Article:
The DCAs for preventive contralateral mastectomy showed the potential clinical utility of PredictCBC-1A between thresholds of 4–10% 10-year CBC risk for BRCA1/2 mutation carriers and non-carriers (Table 2 and Additional file 3). For example, if we find it acceptable that one in 10 patients for whom a CPM is recommended develops a CBC, a risk threshold of 10% may be used to define high and low risk BRCA1/2 mutation carriers based on the absolute 10-year CBC risk prediction estimated by the model. Compared with a strategy recommending CPM to all carriers of a mutation in BRCA1/2, this strategy avoids 161 CPMs per 1000 patients. In contrast, almost no non BRCA1/2 mutation carriers reach the 10% threshold (the general BC population, Fig. 3). The decision curves provide a comprehensive overview of the net benefit for a range of harm-benefit thresholds at 10-year CBC risk (Fig. 4).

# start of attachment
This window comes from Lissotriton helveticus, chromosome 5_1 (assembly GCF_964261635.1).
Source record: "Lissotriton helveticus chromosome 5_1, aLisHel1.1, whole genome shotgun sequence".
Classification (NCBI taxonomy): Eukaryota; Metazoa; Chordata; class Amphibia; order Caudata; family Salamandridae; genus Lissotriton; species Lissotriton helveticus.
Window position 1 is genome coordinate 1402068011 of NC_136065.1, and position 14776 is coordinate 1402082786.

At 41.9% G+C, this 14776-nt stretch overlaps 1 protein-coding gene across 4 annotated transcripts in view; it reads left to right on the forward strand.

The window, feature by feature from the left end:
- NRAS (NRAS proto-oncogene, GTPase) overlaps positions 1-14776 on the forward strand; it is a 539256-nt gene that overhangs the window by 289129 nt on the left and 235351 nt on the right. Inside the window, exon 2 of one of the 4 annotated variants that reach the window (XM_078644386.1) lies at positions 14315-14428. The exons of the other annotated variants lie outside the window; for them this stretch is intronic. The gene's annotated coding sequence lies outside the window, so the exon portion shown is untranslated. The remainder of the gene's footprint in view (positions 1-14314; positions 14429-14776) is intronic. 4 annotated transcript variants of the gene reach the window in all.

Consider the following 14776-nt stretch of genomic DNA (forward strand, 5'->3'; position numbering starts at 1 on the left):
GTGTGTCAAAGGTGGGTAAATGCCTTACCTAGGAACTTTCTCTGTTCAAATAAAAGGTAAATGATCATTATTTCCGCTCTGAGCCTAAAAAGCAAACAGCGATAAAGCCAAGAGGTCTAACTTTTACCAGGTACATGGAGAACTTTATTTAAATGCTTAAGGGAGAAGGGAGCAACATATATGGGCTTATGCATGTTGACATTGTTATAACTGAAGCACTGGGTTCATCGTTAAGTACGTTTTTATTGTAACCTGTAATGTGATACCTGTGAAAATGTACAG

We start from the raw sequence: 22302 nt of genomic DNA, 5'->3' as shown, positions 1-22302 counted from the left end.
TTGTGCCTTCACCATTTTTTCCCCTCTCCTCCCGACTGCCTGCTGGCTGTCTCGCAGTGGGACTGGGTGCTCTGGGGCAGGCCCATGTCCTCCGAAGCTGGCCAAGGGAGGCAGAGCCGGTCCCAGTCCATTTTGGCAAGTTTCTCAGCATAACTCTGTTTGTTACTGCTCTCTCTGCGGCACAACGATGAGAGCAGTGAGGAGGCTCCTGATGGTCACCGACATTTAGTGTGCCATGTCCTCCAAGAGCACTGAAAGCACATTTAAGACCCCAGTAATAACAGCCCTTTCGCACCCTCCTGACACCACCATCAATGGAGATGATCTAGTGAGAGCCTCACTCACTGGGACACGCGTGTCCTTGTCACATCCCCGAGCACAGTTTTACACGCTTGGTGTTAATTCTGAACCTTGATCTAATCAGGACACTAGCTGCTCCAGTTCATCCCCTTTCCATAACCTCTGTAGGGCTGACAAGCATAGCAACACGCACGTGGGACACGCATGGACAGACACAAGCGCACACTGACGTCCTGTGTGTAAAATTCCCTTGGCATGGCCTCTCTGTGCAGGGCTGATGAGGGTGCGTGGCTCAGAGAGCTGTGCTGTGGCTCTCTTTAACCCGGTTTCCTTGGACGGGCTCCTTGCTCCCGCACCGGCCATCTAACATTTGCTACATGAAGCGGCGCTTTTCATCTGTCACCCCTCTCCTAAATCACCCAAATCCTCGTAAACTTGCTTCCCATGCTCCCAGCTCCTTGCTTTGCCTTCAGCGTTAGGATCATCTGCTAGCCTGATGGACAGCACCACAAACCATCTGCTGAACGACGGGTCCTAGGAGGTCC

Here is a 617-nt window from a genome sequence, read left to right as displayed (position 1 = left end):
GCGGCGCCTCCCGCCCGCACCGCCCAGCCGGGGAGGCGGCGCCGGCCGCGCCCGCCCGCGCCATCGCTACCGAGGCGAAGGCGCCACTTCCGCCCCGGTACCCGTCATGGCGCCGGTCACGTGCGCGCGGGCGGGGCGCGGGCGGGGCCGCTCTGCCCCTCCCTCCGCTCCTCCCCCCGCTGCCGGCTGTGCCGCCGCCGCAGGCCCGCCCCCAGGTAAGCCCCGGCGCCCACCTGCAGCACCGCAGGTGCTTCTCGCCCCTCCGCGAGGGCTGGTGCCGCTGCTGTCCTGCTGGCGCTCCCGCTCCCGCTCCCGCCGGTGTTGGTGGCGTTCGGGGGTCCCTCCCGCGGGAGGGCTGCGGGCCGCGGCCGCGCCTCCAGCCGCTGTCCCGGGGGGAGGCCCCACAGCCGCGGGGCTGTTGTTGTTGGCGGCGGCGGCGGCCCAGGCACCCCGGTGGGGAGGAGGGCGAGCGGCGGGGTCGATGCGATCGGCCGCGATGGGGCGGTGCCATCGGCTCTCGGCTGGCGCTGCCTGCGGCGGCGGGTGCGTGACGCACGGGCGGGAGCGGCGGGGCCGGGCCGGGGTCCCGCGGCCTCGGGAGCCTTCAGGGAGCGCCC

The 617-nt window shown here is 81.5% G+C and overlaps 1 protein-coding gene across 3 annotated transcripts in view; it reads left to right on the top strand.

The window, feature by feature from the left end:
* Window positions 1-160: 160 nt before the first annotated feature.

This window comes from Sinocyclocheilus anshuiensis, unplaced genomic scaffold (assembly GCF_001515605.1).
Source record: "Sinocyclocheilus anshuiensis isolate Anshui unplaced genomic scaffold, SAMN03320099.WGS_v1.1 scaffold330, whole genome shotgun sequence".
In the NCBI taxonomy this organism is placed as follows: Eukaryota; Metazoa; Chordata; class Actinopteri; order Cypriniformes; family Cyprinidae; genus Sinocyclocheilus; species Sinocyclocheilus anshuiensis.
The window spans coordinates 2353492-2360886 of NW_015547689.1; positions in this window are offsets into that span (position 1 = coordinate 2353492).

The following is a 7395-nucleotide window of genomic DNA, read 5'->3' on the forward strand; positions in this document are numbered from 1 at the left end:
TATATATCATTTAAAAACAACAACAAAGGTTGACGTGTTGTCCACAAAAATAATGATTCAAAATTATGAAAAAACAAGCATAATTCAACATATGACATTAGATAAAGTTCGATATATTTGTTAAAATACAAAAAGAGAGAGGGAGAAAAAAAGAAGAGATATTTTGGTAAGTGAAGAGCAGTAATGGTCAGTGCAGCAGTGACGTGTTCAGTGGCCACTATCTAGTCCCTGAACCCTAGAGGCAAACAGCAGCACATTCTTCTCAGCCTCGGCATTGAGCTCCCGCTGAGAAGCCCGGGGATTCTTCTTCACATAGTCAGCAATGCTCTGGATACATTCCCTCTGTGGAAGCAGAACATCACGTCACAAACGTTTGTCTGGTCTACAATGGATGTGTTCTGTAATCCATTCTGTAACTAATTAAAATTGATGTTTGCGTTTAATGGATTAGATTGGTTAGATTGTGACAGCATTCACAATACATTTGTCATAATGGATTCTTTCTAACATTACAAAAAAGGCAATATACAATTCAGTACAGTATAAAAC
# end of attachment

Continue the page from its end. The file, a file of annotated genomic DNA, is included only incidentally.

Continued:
We also derived a risk prediction model (PredictCBC, version 1B) omitting BRCA status to provide CBC risk estimates for first BC patients not tested for BRCA1/2 mutations. This model has slightly lower prediction performance; AUC at 5 and 10 years was both 0.59 (at 5 years: 95% CI: 0.54–0.63, 95% PI: 0.46–0.71; at 10 years: 95% CI: 0.56–0.62, 95% PI: 0.52–0.66), calibration-in-the-large was − 0.17 (95% CI: -0.72–0.38; 95% PI: -1.70–1.36), and calibration slope was 0.81 (95% CI 0.63–0.99; 95% PI: 0.50–1.12) (Additional file 1: Results of the prediction model without BRCA mutation). Details of development, validation, and clinical utility are provided in Additional file 1: Tables S8–S10 and Figure S5–S10.